Is it a stupid rule? Probably. I do understand the desire to curtail the narcissistic displays that have filtered down from the pros to the high school game. All that’s needed to cut that crap out, of course, is for television networks to cut away from the prima donna moments the way they used to do… and the way they agreed, for example, not to show the idiots who run onto a baseball field. Once pros don’t get airtime for being egocentric buffoons, the emphasis on maturity will find its way into the college and prep games, just as the puerile posturing has done for the past generation. Of course, that won’t happen, because television executives have the minds of 12-year-old boys. Still, there’s a difference between a spontaneous exuberance on the one hand and calculated, vainglorious indulgence on the other. Whereas the recent rule change helps referees in the sense that they no longer need to determine intent (just as a player accidentally grabbing a facemask will still get a personal foul call), it does allow a little less discretion.

Would I have called the penalty had I been that referee? Yes, although not making the call would also be defensible. Rules are rules, and this one doesn’t go away because some kid just made a great run. Indeed, it’s more important then than ever. But there’s a more significant point here.

A long time ago, I went to a Little League baseball game. My cousin Dick, two years older than I, was coaching, and his young son was on the team. The players were probably eight or nine years old. One of Dick’s young charges was called out on strikes. Returning to the bench, the boy complained that the pitch was really a ball. He was right: the pitch was outside and probably high, as well. Dick said, simply, “if you’ve got two strikes on you, and a pitch is close enough that the umpire might call it a strike, swing. We’ve talked about this.” And he patted the kid on the back and sent him out to play defense.

Dick’s wisdom in that moment has stuck with me for over 20 years. If you don’t want the officials to decide the game, don’t let them. Swing at close pitches with two strikes. Keep your stupid arm down when you’re about to score the go-ahead touchdown in the state championship game. Don’t let the referee make a judgment call against you when there’s no reason in the world not to obey the rules. Score the touchdown, then celebrate. Eight-year-old kids can wrap their heads around this concept. So can 18-year-olds, if we insist on it.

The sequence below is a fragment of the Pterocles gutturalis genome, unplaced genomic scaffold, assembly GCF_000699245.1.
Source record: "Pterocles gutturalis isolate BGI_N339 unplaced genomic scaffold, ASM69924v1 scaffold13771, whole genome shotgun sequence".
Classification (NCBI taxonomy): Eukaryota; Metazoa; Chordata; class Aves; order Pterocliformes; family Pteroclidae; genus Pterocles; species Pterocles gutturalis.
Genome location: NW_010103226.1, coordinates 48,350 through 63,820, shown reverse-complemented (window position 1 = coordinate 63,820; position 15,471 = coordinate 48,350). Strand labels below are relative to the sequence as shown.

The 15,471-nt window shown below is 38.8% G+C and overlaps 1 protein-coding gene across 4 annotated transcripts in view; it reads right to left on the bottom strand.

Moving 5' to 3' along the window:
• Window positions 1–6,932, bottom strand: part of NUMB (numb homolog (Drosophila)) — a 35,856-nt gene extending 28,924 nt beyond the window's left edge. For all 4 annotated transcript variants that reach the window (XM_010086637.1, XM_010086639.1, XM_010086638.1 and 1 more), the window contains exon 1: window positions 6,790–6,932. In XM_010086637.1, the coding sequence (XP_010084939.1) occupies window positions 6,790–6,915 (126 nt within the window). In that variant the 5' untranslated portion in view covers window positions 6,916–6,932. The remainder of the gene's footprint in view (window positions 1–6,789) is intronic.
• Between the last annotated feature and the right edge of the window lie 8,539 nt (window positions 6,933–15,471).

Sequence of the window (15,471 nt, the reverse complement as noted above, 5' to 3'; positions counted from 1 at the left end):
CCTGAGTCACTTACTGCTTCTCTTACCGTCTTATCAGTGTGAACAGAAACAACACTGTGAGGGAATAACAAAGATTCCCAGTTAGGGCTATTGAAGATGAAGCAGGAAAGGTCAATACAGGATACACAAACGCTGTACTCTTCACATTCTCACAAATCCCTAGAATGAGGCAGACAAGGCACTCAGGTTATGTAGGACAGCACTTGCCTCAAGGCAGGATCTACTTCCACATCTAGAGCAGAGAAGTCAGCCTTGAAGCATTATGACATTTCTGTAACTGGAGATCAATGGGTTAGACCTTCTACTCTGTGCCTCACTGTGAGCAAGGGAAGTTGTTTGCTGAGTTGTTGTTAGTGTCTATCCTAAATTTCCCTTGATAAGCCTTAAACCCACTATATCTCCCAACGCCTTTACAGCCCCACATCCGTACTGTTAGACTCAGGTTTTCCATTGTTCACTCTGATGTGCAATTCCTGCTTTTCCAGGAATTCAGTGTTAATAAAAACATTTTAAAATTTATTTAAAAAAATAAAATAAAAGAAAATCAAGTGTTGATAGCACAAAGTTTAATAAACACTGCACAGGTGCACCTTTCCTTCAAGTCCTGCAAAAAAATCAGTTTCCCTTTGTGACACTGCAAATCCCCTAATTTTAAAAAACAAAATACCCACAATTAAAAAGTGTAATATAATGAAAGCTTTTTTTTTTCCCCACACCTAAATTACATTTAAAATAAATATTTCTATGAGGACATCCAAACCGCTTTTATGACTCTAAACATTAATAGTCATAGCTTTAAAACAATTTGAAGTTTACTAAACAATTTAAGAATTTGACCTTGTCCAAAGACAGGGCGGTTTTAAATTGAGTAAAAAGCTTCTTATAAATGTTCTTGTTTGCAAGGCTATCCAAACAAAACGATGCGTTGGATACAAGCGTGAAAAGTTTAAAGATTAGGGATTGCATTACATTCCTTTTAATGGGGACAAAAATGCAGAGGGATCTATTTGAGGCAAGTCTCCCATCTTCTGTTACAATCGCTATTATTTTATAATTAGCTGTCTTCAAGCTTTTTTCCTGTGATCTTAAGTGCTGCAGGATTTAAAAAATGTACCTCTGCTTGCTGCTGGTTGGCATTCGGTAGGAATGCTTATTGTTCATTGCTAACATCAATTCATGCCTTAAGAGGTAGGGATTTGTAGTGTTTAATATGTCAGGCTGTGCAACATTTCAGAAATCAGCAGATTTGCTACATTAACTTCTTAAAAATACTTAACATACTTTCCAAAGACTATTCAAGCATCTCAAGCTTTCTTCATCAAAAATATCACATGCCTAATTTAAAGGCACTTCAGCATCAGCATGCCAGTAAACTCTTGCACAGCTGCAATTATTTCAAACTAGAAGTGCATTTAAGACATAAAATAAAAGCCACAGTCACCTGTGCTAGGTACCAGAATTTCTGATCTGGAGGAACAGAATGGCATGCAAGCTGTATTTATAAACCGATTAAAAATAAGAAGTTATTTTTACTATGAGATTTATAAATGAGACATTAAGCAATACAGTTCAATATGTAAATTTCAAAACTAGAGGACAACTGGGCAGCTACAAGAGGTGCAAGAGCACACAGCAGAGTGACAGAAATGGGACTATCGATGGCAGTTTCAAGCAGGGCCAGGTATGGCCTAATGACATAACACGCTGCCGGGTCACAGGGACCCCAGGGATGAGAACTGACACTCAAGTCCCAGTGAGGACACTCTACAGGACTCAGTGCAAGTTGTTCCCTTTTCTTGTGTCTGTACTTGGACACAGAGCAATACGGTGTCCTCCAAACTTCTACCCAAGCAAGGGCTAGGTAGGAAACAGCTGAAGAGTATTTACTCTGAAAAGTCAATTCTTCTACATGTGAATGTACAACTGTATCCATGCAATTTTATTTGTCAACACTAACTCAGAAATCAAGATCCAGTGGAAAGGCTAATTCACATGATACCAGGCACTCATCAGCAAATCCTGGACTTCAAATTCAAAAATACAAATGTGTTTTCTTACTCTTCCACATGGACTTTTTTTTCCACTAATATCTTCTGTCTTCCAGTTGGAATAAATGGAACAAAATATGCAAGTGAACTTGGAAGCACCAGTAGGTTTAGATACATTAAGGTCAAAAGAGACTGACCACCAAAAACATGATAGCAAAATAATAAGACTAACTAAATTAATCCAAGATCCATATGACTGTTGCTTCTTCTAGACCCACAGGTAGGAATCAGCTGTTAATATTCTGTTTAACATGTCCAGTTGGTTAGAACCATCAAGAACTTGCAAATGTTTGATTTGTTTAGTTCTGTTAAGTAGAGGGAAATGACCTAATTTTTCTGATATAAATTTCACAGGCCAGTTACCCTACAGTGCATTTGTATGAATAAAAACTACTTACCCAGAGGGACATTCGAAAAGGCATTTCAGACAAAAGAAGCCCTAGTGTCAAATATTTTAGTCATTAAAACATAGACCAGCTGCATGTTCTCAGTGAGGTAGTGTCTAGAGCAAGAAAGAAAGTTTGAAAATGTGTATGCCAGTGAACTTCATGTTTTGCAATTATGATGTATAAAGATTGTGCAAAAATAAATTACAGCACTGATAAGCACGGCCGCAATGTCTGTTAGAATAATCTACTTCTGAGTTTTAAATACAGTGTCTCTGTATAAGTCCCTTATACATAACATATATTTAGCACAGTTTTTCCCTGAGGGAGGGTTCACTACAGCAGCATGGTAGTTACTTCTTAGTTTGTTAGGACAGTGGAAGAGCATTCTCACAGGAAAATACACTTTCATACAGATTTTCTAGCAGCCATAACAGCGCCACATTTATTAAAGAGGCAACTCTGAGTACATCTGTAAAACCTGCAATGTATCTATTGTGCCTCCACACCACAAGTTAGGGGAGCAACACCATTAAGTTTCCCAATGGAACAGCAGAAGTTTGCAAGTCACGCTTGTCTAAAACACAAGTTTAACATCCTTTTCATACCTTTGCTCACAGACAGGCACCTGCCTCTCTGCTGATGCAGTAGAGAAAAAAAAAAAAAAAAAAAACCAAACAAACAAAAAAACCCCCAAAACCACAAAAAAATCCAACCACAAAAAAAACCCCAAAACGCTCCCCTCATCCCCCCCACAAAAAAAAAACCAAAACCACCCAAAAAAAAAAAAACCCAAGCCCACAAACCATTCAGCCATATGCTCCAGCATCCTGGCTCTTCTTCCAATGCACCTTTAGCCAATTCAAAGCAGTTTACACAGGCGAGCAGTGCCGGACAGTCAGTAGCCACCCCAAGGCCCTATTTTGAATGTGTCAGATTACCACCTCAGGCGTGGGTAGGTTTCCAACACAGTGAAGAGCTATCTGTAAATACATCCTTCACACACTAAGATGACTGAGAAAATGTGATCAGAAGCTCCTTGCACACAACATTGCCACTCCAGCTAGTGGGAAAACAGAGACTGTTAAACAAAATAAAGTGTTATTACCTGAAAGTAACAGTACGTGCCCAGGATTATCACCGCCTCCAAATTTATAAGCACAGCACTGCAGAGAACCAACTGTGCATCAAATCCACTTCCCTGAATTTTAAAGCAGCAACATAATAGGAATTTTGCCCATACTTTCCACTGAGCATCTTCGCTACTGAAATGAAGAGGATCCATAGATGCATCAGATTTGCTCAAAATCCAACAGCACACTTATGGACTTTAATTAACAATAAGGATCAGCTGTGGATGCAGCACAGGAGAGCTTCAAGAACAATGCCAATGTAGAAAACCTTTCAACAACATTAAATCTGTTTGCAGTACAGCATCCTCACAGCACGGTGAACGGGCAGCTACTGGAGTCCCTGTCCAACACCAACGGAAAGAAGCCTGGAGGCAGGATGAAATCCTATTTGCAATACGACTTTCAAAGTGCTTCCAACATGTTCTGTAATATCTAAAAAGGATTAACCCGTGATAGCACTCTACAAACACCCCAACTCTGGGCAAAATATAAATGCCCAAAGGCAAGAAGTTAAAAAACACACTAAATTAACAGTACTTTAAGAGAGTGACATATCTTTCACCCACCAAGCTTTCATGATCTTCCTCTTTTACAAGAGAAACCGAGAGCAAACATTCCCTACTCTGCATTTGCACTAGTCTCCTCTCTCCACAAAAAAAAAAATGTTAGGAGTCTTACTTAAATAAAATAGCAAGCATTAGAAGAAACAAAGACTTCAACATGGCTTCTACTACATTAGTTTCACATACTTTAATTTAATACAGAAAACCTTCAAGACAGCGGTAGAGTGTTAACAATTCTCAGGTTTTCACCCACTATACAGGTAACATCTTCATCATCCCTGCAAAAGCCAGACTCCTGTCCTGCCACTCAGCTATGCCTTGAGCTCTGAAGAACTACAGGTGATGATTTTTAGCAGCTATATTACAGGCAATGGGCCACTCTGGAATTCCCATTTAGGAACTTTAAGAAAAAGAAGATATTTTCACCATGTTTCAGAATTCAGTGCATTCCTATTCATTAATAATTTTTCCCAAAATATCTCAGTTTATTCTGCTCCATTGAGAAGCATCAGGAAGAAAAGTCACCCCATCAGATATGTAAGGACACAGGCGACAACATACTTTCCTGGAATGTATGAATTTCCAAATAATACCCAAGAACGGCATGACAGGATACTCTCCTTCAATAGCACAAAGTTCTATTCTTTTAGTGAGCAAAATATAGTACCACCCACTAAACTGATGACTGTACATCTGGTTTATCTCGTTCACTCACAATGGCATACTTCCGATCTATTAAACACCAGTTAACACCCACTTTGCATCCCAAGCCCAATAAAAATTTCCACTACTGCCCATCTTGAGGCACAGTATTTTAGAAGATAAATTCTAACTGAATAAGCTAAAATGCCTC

The referee, as far as I’m concerned, is blameless. Owens the younger did something dumb, but he’s a kid. I’m perfectly willing to believe he intended no disrespect to his opponents, but that of course doesn’t really change anything. Owens the elder, on the other hand, is an ignoramus. Your kid made a mistake. Stand by him. But don’t give us this line of crap about praising God. The penalty against your son was reasonable if not right. Shut up.

The biggest jackass, of course, is the coach. You’ve still got a chance to win this game if you keep your head. So, what are you going to call? Hint: maybe you don’t have your “visibly upset” quarterback throw the ball on a 1st down play when your line just opened a hole I could have run through for good yardage. You’re not only a petulant, unsportsmanlike ass, you’re also a moron. Shut up.

As for Rick Chandler: he, no doubt, gets paid to say snarky things on the internet. He is uncritical, unthinking, and unable to separate real justice from B-movie plots. He wants to know where is the zero tolerance policy for “blundering idiots.” Right here. Bye, Rick.